October 28, 2009 / 11:11 AM / in 9 years

UPDATE 2-Nexen profit sags, but upbeat on Horn River growth

* Says Horn River could double production

* Q3 production averaged 214,000 boe/d, down 14 pct

* Shares fall 1.7 pct to C$23.59 (Recasts, adds details and comments; in U.S. dollars unless noted)

By Scott Haggett

CALGARY, Alberta, Oct 28 (Reuters) - Nexen Inc’s NXY.TO holdings in the massive Horn River shale gas region of northern British Columbia have the potential to double the size of the company, its chief executive said on Wednesday, as Canada’s No. 4 independent oil producer reported an 86 percent profit drop.

Nexen controls about 88,000 acres of land in the Horn River region, one of the new shale plays that have reinvigorated North American natural gas production, and estimated by some to hold as much as 500 trillion cubic feet of gas.

Nexen said it expects its output from the region to rise from as much as 15 million cubic feet per day to up to 60 million cubic feet by next fall as it drills a handful of new wells this winter.

But the company said its holdings in the region likely could support up to 700 wells, potentially offering Nexen enormous new production.

“It has sufficient resource ... to double the size of the company,” Marvin Romanow, Nexen’s chief executive, said on a conference call.

Shale gas, known for massive but tricky-to-tap reserves, has become commercially viable as producers adopt new, less-expensive techniques to stimulate production.

Deposits like the Barnett in Texas or the Marcellus centered in Pennsylvania have boosted U.S. production and reserves, but Horn River is still in its early development stages.

Gas from Horn River will add to other new volumes Nexen expects from its discoveries in the North Sea, the Gulf of Mexico, offshore West Africa and its Long Lake oil sands project.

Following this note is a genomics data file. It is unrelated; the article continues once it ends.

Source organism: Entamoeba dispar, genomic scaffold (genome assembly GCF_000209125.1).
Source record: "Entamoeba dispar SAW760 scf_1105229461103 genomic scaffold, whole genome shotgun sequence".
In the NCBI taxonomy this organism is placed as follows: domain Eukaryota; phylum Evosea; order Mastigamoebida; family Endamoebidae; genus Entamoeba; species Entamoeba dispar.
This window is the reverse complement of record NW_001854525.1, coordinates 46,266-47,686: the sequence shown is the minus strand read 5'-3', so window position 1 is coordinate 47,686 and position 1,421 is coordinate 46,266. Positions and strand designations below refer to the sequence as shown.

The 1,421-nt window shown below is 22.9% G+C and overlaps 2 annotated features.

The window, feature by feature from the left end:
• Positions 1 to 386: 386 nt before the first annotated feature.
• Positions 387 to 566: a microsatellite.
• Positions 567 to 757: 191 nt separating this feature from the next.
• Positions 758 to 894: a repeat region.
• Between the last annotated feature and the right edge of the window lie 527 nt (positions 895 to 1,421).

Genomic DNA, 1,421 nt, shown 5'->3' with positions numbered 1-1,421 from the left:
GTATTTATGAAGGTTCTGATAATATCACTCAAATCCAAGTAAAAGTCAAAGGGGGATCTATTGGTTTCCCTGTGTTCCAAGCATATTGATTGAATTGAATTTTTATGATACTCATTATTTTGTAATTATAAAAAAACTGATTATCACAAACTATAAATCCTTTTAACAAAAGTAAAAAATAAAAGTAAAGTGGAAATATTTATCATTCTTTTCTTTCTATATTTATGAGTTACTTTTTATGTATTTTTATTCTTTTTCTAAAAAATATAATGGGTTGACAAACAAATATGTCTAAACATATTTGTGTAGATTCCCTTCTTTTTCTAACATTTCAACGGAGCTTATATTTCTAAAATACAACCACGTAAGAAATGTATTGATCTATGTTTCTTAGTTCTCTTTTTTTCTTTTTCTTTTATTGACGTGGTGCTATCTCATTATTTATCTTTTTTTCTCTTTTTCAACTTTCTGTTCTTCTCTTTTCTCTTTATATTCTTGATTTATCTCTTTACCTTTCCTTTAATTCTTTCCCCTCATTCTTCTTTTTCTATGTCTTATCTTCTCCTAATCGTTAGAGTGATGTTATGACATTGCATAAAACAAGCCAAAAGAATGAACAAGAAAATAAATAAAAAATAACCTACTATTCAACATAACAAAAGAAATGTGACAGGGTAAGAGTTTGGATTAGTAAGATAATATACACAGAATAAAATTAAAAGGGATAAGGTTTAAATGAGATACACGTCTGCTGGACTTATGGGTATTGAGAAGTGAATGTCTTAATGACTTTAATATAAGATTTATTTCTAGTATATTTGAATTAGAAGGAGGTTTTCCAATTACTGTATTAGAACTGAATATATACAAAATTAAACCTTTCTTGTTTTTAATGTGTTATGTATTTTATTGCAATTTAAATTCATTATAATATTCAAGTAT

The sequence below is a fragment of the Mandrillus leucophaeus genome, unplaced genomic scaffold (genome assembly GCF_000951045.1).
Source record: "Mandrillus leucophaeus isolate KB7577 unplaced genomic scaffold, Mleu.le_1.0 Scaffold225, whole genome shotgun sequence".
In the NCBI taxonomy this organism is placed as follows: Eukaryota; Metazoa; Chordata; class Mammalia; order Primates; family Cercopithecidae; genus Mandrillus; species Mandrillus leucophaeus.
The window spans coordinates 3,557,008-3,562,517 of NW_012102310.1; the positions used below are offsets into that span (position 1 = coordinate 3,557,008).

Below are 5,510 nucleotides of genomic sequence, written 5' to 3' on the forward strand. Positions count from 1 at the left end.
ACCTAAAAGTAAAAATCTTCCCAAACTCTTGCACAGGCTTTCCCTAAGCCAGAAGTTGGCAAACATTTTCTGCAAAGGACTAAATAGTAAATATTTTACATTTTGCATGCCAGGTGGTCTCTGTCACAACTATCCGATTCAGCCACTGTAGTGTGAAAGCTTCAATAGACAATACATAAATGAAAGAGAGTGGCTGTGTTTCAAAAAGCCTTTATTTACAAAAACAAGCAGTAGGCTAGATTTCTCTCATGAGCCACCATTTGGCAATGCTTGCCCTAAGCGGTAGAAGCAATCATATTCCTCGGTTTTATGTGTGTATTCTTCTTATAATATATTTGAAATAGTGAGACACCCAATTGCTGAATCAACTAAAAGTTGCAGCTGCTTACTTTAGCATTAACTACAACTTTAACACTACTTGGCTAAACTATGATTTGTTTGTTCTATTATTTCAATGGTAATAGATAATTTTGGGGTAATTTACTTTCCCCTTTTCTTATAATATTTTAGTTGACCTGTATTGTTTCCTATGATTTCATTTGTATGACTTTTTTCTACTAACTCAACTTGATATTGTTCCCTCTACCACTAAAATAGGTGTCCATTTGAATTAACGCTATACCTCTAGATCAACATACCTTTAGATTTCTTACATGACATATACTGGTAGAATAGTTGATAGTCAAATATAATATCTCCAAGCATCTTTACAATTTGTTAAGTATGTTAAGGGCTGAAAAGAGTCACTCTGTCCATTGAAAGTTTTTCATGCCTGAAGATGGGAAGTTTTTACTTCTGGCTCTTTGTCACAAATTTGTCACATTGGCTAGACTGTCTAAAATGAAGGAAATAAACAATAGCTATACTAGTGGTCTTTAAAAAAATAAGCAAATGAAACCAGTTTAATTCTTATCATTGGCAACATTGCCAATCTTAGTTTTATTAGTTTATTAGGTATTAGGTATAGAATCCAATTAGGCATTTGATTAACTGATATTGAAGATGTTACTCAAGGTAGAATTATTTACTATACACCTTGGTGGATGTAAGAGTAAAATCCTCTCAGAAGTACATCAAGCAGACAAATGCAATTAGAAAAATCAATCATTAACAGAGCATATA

However analysts are concerned about start-up problems at Long Lake, which has struggled with operating issues and was shut for a month of unplanned maintenance in mid-September.

“All eyes are on Long Lake and the growth rate they are going to achieve from the project,” said Chris Feltin, an analyst with Macquarie Capital Markets Canada. “They have disappointed to date.”

Romanow said the company is addressing the operating issues at the thermal project, where steam is pumped into the ground to liquefy the tarry bitumen deposits so they will flow to the surface.

The bitumen is then converted into refinery-ready synthetic crude in the project’s upgrader. However the company is not yet ready to say when Long Lake will reach its target output of 60,000 barrels of synthetic crude a day, though Romanow said Nexen is looking to steadily boost production.

“For the last year we have gone sideways,” Romanow said. “But we have made an enormous amount of progress.”


Nexen earned C$122 million ($114.7 million), or 23 Canadian cents a share, down from year-earlier C$886 million, or C$1.68 a share, on lower commodity prices.

The company had been expected to earn 22 Canadian cents a share, according to Thomson Reuters I/B/E/S.

Cash flow, a glimpse into its ability to fund drilling and other developments, was C$379 million, or 73 Canadian cents a share, down from C$1.69 billion, or C$3.20 a share.

During the quarter, benchmark oil prices averaged $68.24 a barrel, down 42 percent from a year earlier. Natural gas averaged $3.44 per million British thermal units on the New York Mercantile Exchange, down 62 percent.

Nexen said its lower cash flow reflected the impact of maintenance and turnaround activities and higher estimated cash taxes, offset in part by an improvement in oil prices.

Nexen’s production, hampered by maintenance work at Long Lake and its Buzzard and Scott/Telford fields in the North Sea, averaged 214,000 barrels of oil equivalent a day before royalties, down 14 percent from the third quarter of 2008.

The company’s shares fell 40 Canadian cents to C$23.59 at midday on Wednesday on the Toronto Stock Exchange. (Additional reporting by Ashutosh Joshi; editing by Rob Wilson)

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